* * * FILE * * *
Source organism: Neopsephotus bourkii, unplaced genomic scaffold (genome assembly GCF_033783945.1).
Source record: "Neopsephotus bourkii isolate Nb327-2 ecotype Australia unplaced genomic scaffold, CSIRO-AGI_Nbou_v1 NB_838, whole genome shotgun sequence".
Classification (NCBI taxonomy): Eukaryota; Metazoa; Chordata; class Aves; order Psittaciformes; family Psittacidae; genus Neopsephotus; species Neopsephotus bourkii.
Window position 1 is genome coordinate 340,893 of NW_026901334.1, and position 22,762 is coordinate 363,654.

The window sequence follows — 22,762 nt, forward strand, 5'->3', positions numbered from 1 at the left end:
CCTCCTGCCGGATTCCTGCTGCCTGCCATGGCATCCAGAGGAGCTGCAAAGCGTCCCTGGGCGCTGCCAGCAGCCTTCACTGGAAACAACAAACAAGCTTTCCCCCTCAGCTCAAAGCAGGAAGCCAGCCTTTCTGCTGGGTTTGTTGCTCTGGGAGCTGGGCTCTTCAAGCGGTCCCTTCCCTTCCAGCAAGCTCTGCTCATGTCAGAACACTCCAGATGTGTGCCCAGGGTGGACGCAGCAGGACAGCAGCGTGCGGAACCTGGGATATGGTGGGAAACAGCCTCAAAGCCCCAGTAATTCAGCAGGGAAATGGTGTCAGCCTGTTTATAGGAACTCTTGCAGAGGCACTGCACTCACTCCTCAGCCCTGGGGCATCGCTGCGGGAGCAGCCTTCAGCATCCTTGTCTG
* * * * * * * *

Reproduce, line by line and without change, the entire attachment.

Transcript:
Source organism: Neopsephotus bourkii, unplaced genomic scaffold (genome assembly GCF_033783945.1).
Source record: "Neopsephotus bourkii isolate Nb327-2 ecotype Australia unplaced genomic scaffold, CSIRO-AGI_Nbou_v1 NB_838, whole genome shotgun sequence".
Classification (NCBI taxonomy): Eukaryota; Metazoa; Chordata; class Aves; order Psittaciformes; family Psittacidae; genus Neopsephotus; species Neopsephotus bourkii.
Window position 1 is genome coordinate 340,893 of NW_026901334.1, and position 22,762 is coordinate 363,654.

The window sequence follows — 22,762 nt, forward strand, 5'->3', positions numbered from 1 at the left end:
CCTCCTGCCGGATTCCTGCTGCCTGCCATGGCATCCAGAGGAGCTGCAAAGCGTCCCTGGGCGCTGCCAGCAGCCTTCACTGGAAACAACAAACAAGCTTTCCCCCTCAGCTCAAAGCAGGAAGCCAGCCTTTCTGCTGGGTTTGTTGCTCTGGGAGCTGGGCTCTTCAAGCGGTCCCTTCCCTTCCAGCAAGCTCTGCTCATGTCAGAACACTCCAGATGTGTGCCCAGGGTGGACGCAGCAGGACAGCAGCGTGCGGAACCTGGGATATGGTGGGAAACAGCCTCAAAGCCCCAGTAATTCAGCAGGGAAATGGTGTCAGCCTGTTTATAGGAACTCTTGCAGAGGCACTGCACTCACTCCTCAGCCCTGGGGCATCGCTGCGGGAGCAGCCTTCAGCATCCTTGTCTG